Beer sales, which rose roughly 16% this year according to Chicago-based research firm IRI, tend to reflect similar trends in terms of quantity and quality. At the beginning of the pandemic, customers grabbed boxes of flagship beers from major breweries: Michelob Ultra, Miller Light, Blue Moon and Modelo Especial. Even Corona, which was the subject of countless memes in early 2020, performed well with a 20% increase over the previous year.
For craft brewers, however, the forecast is mixed. While Veronica of Ramirez Liquor believes craft beer “holds its own” in her business against mass market breweries, large breweries have a distinct advantage in dealing with pandemic market volatility.
Since beer has a much shorter expiration date compared to other beverages, many small brewers postponed production plans in the first few months to convert freshly brewed beer, which was originally planned for kegs, into more stable packaging such as bottles and cans.
At Smog City Brewing in Torrance, that meant the thousands of gallons of beer that would normally supply sports stadiums and theme parks are now for cans. Much of this product consisted of the company’s “core beers” such as Little Bo Pils and Coffee Porter, traditionally the foundation of the brewery’s sales.
And, of course, it wouldn’t be appropriate to talk about drinking during the pandemic without mentioning Hard Seltzer, the unofficial drink of the summer of 2019 that further cemented its popularity in the summer of 2020. According to Nielsen data, the fizzy drink is now $ 2 billion in U.S. industry with sales up a whopping 224% year over year.
Conglomerate brands like White Claw and Truly continue to make up 75% of the market, but that’s changing – Bud Light Seltzer and Corona Seltzer both launched in 2020, and Coca-Cola recently announced the launch of Topo at Chico Hard Selters in the Year 2021.
Given that the pandemic is far from over, it’s not exactly clear how many of these trends indicate a permanent change in the way (and what) Americans do. Online delivery orders that shot over the roof in March have already declined to pre-epidemic levels, as have mass shopping trends where the masses had bulk quantities in stock.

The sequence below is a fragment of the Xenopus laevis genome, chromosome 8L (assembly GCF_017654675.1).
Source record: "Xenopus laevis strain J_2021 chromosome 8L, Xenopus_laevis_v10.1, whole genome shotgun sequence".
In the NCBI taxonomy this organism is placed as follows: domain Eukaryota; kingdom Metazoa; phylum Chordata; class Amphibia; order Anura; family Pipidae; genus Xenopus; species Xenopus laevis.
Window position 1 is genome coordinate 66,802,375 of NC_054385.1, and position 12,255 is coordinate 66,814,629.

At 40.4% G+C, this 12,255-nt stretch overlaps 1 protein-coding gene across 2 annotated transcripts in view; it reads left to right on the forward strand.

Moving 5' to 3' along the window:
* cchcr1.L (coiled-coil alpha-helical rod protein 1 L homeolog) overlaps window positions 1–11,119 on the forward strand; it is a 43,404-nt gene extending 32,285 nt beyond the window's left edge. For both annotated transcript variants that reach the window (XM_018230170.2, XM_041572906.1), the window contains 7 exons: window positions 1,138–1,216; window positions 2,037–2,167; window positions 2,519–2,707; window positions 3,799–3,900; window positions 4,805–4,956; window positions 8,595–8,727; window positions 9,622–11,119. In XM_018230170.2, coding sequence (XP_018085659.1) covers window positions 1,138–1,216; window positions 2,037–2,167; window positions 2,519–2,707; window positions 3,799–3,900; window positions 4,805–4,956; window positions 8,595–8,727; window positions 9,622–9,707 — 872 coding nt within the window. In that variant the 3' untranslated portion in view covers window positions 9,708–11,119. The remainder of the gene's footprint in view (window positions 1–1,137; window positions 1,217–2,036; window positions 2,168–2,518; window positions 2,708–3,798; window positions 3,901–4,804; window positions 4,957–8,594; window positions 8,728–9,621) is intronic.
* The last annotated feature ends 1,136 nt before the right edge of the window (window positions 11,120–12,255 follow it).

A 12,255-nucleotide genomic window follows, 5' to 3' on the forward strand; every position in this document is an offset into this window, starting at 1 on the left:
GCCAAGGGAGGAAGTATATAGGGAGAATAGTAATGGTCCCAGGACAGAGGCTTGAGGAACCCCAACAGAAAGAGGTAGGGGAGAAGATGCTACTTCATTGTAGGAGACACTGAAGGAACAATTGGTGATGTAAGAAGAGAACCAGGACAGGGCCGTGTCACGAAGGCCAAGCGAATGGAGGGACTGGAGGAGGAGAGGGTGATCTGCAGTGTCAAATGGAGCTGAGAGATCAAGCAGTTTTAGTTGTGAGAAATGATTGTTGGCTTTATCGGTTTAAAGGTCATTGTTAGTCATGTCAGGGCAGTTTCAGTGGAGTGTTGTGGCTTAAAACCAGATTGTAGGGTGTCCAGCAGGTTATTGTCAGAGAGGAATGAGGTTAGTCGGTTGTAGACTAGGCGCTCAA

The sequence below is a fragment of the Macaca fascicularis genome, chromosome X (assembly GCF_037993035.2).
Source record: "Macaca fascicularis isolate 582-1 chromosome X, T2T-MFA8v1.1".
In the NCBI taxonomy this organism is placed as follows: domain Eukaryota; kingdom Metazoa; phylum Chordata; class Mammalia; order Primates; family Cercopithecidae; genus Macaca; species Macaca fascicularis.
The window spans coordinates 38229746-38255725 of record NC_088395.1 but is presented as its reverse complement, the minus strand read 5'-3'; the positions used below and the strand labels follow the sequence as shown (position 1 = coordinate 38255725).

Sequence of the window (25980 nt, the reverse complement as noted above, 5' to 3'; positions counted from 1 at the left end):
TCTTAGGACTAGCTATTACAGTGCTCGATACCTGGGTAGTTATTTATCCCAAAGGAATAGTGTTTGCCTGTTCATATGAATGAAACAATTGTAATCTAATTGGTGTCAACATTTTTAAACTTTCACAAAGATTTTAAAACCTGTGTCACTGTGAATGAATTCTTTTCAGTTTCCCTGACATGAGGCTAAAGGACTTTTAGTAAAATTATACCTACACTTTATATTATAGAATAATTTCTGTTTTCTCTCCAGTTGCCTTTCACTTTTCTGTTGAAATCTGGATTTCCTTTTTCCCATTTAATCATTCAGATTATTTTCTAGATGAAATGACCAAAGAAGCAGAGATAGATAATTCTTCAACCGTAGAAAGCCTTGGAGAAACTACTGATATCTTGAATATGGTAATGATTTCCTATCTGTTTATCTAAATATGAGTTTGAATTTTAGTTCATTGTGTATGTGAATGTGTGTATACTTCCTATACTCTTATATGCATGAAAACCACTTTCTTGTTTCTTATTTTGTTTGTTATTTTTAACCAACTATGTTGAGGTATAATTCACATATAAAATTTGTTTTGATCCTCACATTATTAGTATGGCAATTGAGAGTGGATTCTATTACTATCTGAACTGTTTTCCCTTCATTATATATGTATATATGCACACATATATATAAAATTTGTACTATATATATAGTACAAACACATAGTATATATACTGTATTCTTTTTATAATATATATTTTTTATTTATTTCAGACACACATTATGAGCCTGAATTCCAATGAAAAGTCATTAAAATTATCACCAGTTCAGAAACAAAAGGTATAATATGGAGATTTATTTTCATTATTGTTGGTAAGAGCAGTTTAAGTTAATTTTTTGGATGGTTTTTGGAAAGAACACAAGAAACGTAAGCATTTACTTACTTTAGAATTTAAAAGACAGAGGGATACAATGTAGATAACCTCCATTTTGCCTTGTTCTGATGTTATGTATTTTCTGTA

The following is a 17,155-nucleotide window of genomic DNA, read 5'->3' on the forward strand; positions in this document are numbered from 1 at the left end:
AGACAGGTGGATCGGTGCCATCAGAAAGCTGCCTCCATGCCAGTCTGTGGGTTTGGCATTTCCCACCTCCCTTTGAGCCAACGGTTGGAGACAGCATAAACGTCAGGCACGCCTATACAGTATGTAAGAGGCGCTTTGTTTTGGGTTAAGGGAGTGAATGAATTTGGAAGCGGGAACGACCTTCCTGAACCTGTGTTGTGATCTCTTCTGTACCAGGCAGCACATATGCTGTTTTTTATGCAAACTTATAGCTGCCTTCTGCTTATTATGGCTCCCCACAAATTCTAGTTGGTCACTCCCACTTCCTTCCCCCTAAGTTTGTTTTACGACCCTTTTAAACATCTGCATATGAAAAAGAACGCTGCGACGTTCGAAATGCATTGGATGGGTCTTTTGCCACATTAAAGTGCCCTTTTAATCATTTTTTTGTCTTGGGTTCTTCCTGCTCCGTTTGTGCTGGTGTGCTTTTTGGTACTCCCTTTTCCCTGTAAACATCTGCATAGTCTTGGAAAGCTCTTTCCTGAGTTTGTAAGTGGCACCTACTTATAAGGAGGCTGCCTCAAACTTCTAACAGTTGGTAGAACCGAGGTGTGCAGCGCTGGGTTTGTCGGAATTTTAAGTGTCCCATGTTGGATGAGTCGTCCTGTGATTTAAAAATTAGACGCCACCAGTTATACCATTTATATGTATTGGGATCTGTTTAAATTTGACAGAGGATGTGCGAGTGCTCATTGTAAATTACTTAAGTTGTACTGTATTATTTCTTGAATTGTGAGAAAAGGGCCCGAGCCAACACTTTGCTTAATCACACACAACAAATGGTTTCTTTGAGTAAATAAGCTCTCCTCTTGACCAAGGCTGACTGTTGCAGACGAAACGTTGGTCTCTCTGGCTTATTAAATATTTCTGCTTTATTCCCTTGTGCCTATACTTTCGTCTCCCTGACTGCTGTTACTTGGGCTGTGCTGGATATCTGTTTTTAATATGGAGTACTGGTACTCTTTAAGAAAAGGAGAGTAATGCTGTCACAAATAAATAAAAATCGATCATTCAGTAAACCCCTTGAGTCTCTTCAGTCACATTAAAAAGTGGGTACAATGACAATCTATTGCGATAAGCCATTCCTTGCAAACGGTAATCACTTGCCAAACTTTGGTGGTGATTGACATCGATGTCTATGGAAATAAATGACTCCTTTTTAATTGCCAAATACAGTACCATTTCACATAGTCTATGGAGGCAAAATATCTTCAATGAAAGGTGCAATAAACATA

Of course, the looming threat of stricter lockdowns in the fall and winter in conjunction with the holiday season could lead to increased demand in liquor, grocery and convenience stores as shoppers stock up again.
“There’s a visceral response to the word ‘shut down,'” said Brian Rosen, president and founder of BevStrat, an alcohol brand distribution and strategy firm. “And there are more people drinking by the fourth quarter, so you may have a perfect storm of fear, desperation, holidays and celebrations.”
Even after the pandemic is over, some in the hospitality industry are skeptical that the general public will quickly return to their pre-COVID practices.
“One thing we are seeing is reservations are being made earlier in the evening and the tables are not staying as long as they were before,” said Hans Rockenwagner, owner of Dear John’s in Culver City, which has since opened for al fresco dining is June.
In restaurants, fewer seats often mean less drink sales. Once they reopen, the same can be said of bars. Comfortable customers tend to stay longer and order more, but without that convenience, drinking at home could remain the norm for the next year as well as bars and restaurants do their best to provide drinkers with takeaway and pre-packaged cocktails Lure drinks under recently relaxed alcohol laws.
Meanwhile, LA County has cleared wineries and breweries to reopen outdoors in late September, which, along with a $ 10 million county aid package, could potentially make up for some of the losses the industry has suffered this year.
At Ramirez Liquor, Veronica said she expected to sell a large amount of wine during Thanksgiving, but was surprised to see the demand for beer kegs increased, which fell earlier in the year but has recently rebounded as some Angelenos fought over social gatherings felt more complacent.
“It’s hard to know what to expect given how the year has gone. Who really knows?” She said. “We’re trying to build up our inventory slowly, but you get the feeling that people are trying to stock up before the holidays.”